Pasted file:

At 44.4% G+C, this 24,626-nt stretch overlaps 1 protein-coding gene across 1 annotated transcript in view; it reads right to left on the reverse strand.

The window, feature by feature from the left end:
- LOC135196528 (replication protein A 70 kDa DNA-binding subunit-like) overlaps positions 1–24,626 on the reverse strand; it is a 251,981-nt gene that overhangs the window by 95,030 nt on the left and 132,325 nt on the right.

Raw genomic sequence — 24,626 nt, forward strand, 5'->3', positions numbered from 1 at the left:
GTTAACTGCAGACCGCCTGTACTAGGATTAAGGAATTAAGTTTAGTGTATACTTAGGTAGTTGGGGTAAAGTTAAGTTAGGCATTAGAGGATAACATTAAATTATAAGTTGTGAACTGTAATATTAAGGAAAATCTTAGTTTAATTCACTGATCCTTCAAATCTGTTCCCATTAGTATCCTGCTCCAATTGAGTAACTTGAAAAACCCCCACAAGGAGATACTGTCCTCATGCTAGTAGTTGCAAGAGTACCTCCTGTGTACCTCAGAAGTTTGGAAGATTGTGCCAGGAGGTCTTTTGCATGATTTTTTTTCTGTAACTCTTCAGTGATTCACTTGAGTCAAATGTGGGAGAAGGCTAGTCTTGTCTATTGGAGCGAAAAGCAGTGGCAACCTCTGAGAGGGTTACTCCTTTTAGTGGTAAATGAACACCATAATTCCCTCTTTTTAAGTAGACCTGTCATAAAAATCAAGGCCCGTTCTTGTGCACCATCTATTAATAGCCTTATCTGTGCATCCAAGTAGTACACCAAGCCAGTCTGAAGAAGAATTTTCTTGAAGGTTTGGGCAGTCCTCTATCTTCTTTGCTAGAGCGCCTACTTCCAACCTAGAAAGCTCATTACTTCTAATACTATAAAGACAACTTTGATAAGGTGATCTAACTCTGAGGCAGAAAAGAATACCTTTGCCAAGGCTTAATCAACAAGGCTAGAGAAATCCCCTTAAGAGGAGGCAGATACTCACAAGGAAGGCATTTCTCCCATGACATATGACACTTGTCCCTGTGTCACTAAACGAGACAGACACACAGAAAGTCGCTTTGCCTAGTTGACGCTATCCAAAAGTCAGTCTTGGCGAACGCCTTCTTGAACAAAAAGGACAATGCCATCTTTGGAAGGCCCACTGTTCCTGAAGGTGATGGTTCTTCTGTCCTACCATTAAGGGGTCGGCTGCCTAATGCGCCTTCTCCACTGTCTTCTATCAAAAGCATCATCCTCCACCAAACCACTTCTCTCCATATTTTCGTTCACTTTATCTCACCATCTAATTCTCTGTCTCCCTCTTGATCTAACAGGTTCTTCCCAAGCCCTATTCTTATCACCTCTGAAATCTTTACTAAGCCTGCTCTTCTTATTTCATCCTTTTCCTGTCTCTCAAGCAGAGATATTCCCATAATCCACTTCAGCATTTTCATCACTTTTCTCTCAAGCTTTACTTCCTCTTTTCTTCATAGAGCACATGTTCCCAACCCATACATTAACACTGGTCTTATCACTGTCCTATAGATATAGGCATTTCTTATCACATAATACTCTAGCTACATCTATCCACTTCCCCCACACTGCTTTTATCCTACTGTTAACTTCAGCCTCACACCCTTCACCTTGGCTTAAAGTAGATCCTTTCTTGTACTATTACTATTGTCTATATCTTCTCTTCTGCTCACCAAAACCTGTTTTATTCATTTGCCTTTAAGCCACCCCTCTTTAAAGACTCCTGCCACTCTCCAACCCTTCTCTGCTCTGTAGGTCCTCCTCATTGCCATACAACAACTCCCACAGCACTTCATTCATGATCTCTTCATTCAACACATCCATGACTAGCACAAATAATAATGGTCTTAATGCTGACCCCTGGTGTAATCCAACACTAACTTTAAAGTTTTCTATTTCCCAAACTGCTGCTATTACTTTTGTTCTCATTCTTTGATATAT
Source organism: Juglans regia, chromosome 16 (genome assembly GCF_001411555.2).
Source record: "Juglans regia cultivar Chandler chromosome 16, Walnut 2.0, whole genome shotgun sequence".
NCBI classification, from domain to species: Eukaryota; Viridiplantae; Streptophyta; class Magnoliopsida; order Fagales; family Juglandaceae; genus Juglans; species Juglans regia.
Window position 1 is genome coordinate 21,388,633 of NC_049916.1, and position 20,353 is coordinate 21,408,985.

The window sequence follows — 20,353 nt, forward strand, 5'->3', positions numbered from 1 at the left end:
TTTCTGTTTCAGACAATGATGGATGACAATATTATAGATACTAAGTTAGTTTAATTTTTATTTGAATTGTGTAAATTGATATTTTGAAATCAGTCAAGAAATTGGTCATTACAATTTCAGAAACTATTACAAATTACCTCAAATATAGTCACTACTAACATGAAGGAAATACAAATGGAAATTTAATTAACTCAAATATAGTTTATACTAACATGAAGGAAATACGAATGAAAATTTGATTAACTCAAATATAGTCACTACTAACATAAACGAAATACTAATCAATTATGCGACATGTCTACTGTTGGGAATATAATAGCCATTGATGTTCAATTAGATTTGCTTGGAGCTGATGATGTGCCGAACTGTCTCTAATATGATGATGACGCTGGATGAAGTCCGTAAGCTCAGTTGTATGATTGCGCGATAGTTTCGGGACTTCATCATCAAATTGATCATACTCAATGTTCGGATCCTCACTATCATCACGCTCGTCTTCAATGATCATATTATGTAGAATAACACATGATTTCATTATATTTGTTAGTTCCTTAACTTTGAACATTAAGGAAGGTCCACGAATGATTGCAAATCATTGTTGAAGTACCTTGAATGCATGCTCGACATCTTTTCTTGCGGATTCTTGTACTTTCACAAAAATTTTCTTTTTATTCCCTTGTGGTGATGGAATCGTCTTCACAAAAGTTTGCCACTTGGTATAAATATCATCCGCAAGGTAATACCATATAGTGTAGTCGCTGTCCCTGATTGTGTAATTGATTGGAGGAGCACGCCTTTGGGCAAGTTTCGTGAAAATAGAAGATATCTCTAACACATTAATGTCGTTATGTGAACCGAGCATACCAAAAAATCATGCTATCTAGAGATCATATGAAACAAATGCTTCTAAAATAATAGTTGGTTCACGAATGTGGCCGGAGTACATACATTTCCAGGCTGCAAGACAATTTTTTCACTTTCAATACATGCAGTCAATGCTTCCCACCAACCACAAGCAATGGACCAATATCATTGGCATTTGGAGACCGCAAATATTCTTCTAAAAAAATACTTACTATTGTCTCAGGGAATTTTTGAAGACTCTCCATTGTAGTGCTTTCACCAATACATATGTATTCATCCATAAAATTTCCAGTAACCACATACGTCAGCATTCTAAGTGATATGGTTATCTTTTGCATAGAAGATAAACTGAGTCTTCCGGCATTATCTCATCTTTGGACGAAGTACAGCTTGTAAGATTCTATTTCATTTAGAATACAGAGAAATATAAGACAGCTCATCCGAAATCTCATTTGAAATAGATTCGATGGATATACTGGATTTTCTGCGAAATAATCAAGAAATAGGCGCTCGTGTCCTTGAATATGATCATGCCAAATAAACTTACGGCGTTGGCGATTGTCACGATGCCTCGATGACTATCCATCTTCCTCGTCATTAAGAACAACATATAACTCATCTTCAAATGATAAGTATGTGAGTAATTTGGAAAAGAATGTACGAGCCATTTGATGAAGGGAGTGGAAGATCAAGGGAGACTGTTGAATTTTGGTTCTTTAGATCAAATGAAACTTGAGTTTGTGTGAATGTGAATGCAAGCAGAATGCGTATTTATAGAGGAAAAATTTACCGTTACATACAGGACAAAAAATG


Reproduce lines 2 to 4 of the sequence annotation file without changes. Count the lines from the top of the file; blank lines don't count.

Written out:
The window, feature by feature from the left end:
- LOC135196528 (replication protein A 70 kDa DNA-binding subunit-like) overlaps positions 1–24,626 on the reverse strand; it is a 251,981-nt gene that overhangs the window by 95,030 nt on the left and 132,325 nt on the right.

Raw genomic sequence — 24,626 nt, forward strand, 5'->3', positions numbered from 1 at the left: